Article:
See dinosaurs, Dr. Seuss characters at Children's Museum
On Sunday, March 9, Terre Haute Children’s Museum guests will be in for a special treat. Prehistoric creatures from Erth’s “Dinosaur Zoo” will be roving the museum, and Dr. Seuss characters will come to life when the Children’s Theatre of Terre Haute presents “Seussical Jr.”
GRAPE SENSE: News from the world’s wine regions can affect future prices
News from the world’s wine regions can affect even the average wine drinker. There is a lot going on, particularly in California, which can affect future wine prices.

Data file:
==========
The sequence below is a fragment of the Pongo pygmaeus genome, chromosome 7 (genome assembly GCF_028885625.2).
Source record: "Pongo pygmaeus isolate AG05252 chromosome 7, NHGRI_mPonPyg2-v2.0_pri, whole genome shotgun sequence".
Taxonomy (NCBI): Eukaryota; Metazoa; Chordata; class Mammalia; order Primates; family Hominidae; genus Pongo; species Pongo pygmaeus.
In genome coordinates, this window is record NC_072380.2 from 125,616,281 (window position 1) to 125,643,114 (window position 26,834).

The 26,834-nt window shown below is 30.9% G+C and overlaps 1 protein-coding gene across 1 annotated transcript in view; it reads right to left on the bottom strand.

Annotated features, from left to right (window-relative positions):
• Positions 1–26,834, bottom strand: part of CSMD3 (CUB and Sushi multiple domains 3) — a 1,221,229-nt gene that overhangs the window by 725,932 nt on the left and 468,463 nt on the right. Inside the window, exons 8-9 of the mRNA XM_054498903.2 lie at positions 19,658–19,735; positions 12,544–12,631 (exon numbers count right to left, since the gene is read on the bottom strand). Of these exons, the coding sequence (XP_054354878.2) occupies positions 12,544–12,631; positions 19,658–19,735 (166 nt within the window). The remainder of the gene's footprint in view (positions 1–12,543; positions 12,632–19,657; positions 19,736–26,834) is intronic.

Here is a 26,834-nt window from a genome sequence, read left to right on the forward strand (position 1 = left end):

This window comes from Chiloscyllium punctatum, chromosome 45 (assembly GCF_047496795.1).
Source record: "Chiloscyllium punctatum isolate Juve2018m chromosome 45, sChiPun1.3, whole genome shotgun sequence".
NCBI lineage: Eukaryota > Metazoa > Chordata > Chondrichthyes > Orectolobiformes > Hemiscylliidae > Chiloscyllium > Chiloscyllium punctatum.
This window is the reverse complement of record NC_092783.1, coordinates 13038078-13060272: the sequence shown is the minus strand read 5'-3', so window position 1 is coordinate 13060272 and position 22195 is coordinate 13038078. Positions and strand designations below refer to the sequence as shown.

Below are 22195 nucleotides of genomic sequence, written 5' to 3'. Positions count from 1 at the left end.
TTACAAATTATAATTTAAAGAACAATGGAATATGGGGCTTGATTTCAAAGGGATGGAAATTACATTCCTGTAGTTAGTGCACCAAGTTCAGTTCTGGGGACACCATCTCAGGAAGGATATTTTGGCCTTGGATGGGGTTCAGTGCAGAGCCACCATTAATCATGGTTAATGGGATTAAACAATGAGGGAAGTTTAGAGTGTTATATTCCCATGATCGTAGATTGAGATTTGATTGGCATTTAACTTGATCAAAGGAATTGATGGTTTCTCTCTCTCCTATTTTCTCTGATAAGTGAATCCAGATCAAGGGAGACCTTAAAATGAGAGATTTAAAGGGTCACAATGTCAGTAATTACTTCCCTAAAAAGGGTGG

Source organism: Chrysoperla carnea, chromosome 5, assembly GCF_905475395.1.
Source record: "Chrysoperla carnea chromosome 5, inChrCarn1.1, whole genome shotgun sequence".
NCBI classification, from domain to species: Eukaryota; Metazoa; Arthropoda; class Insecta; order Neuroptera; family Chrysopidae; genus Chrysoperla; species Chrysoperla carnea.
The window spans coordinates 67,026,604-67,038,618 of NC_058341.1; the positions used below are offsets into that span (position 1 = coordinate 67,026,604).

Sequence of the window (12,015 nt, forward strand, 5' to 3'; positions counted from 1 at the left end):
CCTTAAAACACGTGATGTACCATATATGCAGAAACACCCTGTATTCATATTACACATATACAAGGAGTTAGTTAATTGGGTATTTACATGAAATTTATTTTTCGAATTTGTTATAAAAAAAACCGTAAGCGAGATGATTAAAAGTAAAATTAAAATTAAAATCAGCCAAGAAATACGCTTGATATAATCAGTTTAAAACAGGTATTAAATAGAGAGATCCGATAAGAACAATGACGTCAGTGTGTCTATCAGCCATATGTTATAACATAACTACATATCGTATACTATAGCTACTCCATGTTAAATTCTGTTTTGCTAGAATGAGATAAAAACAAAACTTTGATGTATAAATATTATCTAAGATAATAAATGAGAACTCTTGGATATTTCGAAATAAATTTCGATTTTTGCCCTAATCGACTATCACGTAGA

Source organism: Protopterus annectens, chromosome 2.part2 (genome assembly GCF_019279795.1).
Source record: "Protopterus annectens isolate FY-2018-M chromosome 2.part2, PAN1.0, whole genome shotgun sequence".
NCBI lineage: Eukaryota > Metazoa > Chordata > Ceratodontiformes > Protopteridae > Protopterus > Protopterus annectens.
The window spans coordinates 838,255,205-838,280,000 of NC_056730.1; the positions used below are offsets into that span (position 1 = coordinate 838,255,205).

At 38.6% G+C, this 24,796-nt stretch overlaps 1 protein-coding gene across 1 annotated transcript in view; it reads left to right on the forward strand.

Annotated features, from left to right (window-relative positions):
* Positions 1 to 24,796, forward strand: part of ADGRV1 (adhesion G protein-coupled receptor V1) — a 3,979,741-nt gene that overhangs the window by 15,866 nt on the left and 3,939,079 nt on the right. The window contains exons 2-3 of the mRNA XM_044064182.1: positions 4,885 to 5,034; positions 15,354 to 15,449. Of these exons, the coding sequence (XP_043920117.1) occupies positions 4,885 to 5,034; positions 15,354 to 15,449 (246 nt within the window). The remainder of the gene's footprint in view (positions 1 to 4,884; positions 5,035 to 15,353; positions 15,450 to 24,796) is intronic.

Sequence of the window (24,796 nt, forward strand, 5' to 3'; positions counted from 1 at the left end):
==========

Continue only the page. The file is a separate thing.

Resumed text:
TRIED ’N’ TRUE: The easiest ham loaf I’ve ever made
I have been asked for a good ham loaf recipe. This is really good. It comes from a friend of mine in Morton, Ill. Eileen Knapp makes this for her kids and grandkids — we all enjoyed it.
Party New Orleans-style at Swope Mardi Gras celebration
The Swope Art Museum’s fifth annual Mardi Gras celebration is this weekend. Enjoy a visit to the Big Easy on the museum’s third floor from 8 p.m. to midnight Saturday.